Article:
The target is 140,000 doses by Sunday.
That’s according to Health Minister Stephen Donnelly, who confirmed that 1.9% of the population has now received the first of two doses of the Covid-19 vaccine.
“I’ve received an update on our vaccination programme and by Sunday night we had given 94,000 vaccines – 71,000 to our frontline healthcare workers and 23,000 to residents and staff of long-term care facilities.” Mr Donnelly tweeted this morning.
Mr Donnelly said this week will see first doses administered in more nursing homes across the country, as well as to frontline healthcare workers.
I’ve received an update on our vaccination programme and by Sunday night we had given 94,000 vaccines – 71,000 to our frontline healthcare workers and 23,000 to residents and staff of long-term care facilities. Well done to all involved including @AmbulanceNAS @defenceforces pic.twitter.com/AGgFCOKo6L
— Stephen Donnelly (@DonnellyStephen) January 19, 2021
The first second-dose Pfizer vaccines will be also administered this week, completing the vaccination for anyone who received the first dose earlier this month.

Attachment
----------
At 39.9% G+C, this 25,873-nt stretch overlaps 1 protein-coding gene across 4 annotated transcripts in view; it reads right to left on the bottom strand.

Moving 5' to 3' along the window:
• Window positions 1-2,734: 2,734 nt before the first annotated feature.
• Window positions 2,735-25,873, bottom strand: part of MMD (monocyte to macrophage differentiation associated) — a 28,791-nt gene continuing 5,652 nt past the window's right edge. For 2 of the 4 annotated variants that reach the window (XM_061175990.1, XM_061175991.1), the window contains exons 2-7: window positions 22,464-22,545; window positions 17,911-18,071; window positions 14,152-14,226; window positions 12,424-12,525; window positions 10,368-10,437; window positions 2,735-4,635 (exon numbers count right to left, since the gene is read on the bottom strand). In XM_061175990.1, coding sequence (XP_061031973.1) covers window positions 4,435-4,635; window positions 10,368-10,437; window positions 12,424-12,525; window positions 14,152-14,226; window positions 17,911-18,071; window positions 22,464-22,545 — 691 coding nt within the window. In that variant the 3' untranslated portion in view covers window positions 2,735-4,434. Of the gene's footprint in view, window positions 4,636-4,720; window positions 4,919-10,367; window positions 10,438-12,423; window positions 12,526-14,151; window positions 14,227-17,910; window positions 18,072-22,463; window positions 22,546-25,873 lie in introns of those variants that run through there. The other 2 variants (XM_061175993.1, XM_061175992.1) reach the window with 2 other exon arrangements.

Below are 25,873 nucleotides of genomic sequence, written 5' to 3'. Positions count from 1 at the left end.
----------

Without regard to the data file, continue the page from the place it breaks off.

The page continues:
“Our vaccination journey is just beginning and there’ll be bumps on the road but great credit to @paulreiddublin and his team for this achievement while also caring for large numbers of patients with Covid in our hospitals,” added Mr Donnelly.
Vaccine side effects ‘pass quickly’
Meanwhile, the most commonly reported side effects among patients who have received the Pfizer/BioNTech vaccine are ‘mild to moderate’ in nature.
“Up to 11 January, the HPRA received a total of 81 reports of suspected side effects associated with the Pfizer/BioNTech vaccine,” said Dr. Lorraine Nolan, Chief Executive, Health Products Regulatory Authority.
“All reports were generally consistent with those typically observed with other vaccines and included events of a mild to moderate nature which resolved or were resolving at the time of reporting. Among those most frequently reported were abdominal pain, nausea, fatigue, joint pain and pains in the arms, some experience of dizziness, headache, itching and a rash – all consistent with the known and anticipated side effects as emerged during the clinical trials.
Dr Nolan explained that while the relatively mild effects described “are of course uncomfortable for those who experience them, they do pass quickly and generally do not require any medical treatment.”
“Safety monitoring of all medicines, including vaccines, is central to the remit of the HPRA and we intend to publish a regular update of the number and nature of reports regarding suspected side effects with COVID-19 vaccines, as the vaccination roll-out continues,” added Dr Nolan.